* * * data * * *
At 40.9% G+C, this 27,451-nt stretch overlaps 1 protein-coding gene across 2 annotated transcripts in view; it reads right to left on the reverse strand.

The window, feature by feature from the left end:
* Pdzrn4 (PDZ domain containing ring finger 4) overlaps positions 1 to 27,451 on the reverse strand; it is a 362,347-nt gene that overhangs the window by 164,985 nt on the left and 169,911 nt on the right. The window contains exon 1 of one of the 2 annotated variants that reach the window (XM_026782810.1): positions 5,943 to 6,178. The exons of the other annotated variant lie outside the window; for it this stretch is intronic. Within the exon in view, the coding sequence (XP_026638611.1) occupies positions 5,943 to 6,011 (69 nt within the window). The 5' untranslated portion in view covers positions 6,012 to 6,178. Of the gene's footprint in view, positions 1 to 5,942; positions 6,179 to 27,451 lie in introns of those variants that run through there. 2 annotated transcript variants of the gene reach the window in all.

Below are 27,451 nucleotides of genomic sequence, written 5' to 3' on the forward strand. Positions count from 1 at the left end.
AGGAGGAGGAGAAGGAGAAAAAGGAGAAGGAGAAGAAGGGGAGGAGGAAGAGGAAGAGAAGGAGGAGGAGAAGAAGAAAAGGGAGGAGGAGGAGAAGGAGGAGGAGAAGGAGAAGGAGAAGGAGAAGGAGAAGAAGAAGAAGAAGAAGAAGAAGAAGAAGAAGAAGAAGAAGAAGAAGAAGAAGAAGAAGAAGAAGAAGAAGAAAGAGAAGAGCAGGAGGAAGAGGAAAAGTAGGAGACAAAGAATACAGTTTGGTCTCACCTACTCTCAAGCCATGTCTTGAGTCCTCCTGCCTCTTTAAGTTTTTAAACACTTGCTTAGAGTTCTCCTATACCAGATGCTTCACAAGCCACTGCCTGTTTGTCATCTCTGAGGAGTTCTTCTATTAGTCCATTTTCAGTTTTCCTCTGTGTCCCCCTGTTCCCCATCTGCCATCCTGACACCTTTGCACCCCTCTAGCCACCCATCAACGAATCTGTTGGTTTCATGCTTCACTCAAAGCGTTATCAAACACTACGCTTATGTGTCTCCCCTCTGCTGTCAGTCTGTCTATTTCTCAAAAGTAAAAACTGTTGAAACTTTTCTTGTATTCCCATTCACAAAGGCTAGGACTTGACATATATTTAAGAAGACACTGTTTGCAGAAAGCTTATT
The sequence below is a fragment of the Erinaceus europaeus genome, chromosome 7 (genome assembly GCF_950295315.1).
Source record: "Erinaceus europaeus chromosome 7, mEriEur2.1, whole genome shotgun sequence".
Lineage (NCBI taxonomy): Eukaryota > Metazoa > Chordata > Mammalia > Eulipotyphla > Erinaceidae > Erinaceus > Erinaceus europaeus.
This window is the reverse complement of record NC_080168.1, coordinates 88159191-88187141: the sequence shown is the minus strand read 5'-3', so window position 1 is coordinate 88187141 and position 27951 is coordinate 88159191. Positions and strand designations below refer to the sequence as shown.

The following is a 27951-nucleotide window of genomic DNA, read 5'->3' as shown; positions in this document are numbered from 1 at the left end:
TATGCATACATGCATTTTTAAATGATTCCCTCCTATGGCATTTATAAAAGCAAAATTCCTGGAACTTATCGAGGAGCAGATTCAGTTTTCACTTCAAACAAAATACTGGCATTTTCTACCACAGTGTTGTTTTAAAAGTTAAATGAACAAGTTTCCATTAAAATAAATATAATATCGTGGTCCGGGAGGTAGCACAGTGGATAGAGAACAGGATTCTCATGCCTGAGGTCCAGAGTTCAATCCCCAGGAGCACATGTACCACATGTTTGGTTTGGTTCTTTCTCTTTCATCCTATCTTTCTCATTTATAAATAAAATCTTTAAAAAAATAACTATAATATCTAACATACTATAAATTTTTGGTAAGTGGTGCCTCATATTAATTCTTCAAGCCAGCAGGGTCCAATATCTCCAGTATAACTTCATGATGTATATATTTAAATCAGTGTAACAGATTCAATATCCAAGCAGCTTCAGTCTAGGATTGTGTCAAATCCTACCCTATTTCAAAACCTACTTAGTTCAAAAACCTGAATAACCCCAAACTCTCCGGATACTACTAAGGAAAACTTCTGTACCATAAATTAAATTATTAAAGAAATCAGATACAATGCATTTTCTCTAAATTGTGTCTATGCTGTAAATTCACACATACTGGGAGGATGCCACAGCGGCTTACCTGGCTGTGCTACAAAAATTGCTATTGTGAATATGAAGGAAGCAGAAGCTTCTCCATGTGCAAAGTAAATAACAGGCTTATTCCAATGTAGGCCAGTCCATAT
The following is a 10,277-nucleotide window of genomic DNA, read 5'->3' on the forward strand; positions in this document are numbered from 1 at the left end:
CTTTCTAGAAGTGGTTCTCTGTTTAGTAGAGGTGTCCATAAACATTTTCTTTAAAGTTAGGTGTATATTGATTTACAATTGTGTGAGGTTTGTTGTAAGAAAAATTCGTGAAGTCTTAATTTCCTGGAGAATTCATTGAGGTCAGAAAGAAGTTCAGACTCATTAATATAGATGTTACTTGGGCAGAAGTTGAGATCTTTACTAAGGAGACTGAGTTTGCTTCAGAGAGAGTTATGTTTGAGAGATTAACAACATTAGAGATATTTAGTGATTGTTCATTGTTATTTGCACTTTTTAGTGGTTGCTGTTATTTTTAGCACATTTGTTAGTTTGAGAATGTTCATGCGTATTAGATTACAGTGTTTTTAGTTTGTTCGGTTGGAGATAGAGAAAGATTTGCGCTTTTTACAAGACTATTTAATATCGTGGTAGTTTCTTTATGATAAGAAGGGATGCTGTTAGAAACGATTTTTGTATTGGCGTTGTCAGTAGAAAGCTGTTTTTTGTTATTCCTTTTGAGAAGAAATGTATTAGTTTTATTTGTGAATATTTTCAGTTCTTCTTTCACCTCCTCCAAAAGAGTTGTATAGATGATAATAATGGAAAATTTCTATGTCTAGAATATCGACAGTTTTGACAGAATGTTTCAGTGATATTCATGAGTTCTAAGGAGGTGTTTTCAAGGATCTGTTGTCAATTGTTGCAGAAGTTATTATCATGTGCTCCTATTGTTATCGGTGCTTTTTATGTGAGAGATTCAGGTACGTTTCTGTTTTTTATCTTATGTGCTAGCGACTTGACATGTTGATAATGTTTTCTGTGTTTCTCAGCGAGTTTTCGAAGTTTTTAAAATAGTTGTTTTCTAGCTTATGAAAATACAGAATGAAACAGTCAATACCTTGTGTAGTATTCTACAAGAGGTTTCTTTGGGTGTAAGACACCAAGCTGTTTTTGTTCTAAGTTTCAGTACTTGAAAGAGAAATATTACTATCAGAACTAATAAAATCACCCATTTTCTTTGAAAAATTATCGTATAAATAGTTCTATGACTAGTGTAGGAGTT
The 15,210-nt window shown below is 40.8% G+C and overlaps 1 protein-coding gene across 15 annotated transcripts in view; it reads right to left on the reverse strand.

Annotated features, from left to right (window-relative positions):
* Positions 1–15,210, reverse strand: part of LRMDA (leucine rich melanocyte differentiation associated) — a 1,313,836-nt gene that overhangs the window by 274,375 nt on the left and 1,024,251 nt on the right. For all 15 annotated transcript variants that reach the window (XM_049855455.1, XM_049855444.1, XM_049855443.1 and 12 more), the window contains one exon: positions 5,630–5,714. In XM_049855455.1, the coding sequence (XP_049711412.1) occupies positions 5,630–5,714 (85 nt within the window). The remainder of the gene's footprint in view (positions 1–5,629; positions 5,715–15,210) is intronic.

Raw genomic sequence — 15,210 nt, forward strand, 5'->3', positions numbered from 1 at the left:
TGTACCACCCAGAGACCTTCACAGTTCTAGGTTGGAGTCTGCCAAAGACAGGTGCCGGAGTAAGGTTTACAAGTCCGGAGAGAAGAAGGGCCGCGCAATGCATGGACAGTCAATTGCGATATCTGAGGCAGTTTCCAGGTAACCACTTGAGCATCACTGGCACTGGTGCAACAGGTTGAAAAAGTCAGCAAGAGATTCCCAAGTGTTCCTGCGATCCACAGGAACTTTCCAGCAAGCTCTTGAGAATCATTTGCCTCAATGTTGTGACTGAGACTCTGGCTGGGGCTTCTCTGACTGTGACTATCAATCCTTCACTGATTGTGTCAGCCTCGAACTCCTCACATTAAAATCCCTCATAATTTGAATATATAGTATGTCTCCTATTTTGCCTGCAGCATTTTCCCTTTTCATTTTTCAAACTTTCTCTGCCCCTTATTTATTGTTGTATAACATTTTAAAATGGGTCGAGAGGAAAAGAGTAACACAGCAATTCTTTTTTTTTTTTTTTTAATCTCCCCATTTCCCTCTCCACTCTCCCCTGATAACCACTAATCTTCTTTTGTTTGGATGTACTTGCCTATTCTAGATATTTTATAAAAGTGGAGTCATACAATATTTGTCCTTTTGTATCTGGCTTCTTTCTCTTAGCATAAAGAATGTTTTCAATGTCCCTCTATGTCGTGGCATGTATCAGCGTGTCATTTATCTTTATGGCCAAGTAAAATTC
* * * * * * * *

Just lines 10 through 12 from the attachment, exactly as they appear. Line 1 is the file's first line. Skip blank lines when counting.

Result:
The following is a 27951-nucleotide window of genomic DNA, read 5'->3' as shown; positions in this document are numbered from 1 at the left end:
TATGCATACATGCATTTTTAAATGATTCCCTCCTATGGCATTTATAAAAGCAAAATTCCTGGAACTTATCGAGGAGCAGATTCAGTTTTCACTTCAAACAAAATACTGGCATTTTCTACCACAGTGTTGTTTTAAAAGTTAAATGAACAAGTTTCCATTAAAATAAATATAATATCGTGGTCCGGGAGGTAGCACAGTGGATAGAGAACAGGATTCTCATGCCTGAGGTCCAGAGTTCAATCCCCAGGAGCACATGTACCACATGTTTGGTTTGGTTCTTTCTCTTTCATCCTATCTTTCTCATTTATAAATAAAATCTTTAAAAAAATAACTATAATATCTAACATACTATAAATTTTTGGTAAGTGGTGCCTCATATTAATTCTTCAAGCCAGCAGGGTCCAATATCTCCAGTATAACTTCATGATGTATATATTTAAATCAGTGTAACAGATTCAATATCCAAGCAGCTTCAGTCTAGGATTGTGTCAAATCCTACCCTATTTCAAAACCTACTTAGTTCAAAAACCTGAATAACCCCAAACTCTCCGGATACTACTAAGGAAAACTTCTGTACCATAAATTAAATTATTAAAGAAATCAGATACAATGCATTTTCTCTAAATTGTGTCTATGCTGTAAATTCACACATACTGGGAGGATGCCACAGCGGCTTACCTGGCTGTGCTACAAAAATTGCTATTGTGAATATGAAGGAAGCAGAAGCTTCTCCATGTGCAAAGTAAATAACAGGCTTATTCCAATGTAGGCCAGTCCATAT
The following is a 10,277-nucleotide window of genomic DNA, read 5'->3' on the forward strand; positions in this document are numbered from 1 at the left end: